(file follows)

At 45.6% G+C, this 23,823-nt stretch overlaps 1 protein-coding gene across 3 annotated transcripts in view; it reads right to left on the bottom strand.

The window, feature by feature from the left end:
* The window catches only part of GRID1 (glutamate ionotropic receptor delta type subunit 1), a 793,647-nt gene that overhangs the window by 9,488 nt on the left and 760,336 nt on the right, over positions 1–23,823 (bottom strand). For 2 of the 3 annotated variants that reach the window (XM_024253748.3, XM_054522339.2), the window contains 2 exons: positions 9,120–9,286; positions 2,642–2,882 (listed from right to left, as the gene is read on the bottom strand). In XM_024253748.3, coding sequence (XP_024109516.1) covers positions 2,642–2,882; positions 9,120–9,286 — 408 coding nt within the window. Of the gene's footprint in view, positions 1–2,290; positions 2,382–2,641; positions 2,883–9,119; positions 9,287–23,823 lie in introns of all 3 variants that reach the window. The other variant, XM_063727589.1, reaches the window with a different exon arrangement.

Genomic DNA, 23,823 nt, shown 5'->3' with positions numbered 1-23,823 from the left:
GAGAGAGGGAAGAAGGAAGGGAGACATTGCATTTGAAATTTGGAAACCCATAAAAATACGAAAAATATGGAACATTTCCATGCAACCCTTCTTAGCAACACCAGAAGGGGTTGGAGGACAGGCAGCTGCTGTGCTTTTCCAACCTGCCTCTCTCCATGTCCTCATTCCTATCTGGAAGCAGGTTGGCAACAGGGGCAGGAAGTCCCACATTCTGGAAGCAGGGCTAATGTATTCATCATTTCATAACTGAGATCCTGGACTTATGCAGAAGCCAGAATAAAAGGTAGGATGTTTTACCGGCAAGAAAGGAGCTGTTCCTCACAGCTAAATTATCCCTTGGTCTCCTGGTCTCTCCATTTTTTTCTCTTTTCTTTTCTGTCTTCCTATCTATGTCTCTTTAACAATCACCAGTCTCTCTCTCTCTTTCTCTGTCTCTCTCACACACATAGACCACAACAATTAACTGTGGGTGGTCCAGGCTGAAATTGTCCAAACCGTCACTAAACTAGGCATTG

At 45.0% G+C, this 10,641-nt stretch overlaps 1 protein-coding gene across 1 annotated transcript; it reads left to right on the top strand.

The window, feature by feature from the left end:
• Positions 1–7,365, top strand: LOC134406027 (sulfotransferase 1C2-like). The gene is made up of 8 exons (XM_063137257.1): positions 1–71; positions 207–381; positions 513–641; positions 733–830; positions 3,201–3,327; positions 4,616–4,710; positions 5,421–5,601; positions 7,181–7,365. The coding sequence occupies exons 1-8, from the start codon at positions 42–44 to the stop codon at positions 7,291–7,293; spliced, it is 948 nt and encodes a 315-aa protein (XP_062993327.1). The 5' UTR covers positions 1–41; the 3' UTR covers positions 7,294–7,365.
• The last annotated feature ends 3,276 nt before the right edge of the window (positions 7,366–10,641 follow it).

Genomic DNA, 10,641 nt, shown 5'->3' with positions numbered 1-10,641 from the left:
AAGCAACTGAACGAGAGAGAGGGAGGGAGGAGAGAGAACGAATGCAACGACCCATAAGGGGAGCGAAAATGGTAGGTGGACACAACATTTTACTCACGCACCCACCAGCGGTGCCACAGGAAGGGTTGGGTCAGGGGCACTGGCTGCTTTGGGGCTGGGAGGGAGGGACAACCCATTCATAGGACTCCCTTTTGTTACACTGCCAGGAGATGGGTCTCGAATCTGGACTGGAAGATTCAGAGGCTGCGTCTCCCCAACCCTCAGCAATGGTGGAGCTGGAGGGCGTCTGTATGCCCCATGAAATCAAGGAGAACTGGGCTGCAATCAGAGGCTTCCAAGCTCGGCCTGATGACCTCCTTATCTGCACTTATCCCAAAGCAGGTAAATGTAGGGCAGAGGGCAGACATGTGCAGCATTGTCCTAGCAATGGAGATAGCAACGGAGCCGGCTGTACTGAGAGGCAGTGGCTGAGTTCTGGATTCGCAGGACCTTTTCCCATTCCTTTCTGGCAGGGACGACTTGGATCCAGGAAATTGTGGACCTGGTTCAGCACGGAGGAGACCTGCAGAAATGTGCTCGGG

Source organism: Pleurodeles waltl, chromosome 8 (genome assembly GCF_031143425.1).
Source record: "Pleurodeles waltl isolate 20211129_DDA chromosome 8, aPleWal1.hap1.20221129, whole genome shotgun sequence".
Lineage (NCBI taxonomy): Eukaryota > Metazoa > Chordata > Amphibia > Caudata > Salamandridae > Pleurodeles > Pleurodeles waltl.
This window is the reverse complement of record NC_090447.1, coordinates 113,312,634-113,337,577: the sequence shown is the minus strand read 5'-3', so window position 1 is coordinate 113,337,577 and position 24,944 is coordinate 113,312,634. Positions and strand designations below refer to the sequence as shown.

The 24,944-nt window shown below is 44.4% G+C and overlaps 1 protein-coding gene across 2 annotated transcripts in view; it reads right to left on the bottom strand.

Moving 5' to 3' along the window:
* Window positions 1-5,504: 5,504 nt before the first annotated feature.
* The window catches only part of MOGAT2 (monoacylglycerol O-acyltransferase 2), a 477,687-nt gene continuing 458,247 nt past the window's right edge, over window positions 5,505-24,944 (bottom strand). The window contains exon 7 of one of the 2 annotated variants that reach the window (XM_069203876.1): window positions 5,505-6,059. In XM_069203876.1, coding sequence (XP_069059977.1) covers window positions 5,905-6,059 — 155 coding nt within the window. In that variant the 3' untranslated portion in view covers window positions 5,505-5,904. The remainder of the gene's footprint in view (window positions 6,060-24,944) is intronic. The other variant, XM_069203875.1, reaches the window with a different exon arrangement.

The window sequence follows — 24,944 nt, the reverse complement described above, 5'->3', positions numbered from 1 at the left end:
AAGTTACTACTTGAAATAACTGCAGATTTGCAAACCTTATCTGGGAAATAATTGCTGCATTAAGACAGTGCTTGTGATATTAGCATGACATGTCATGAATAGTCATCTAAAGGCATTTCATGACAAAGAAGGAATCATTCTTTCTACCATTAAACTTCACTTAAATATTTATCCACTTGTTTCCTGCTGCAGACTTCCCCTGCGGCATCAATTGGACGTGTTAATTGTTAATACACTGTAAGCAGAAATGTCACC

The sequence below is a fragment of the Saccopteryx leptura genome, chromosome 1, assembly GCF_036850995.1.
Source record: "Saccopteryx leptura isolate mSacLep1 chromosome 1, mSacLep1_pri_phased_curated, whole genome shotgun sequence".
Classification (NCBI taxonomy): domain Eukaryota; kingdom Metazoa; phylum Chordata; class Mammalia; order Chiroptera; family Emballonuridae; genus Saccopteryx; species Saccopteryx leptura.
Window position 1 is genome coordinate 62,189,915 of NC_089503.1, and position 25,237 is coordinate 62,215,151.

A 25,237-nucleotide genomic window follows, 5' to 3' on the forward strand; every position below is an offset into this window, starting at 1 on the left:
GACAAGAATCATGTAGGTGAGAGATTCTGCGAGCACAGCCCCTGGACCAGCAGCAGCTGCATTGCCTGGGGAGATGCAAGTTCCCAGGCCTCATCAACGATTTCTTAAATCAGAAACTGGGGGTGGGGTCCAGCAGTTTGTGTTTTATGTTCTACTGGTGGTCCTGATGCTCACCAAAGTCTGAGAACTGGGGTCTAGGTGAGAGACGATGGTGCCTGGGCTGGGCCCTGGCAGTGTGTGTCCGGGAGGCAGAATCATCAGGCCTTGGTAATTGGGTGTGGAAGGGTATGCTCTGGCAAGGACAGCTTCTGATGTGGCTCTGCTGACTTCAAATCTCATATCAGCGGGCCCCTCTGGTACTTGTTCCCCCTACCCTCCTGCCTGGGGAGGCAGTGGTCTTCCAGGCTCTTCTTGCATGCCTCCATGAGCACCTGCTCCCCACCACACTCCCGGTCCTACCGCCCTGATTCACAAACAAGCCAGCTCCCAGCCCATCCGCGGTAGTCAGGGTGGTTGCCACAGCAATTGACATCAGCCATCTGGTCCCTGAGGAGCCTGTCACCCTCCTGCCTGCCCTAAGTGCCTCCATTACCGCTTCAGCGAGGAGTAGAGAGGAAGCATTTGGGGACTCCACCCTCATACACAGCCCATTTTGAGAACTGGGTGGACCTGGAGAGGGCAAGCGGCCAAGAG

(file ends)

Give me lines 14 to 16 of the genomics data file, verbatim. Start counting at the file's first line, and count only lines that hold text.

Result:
Lineage (NCBI taxonomy): Eukaryota > Metazoa > Chordata > Amphibia > Caudata > Salamandridae > Pleurodeles > Pleurodeles waltl.
This window is the reverse complement of record NC_090447.1, coordinates 113,312,634-113,337,577: the sequence shown is the minus strand read 5'-3', so window position 1 is coordinate 113,337,577 and position 24,944 is coordinate 113,312,634. Positions and strand designations below refer to the sequence as shown.

The 24,944-nt window shown below is 44.4% G+C and overlaps 1 protein-coding gene across 2 annotated transcripts in view; it reads right to left on the bottom strand.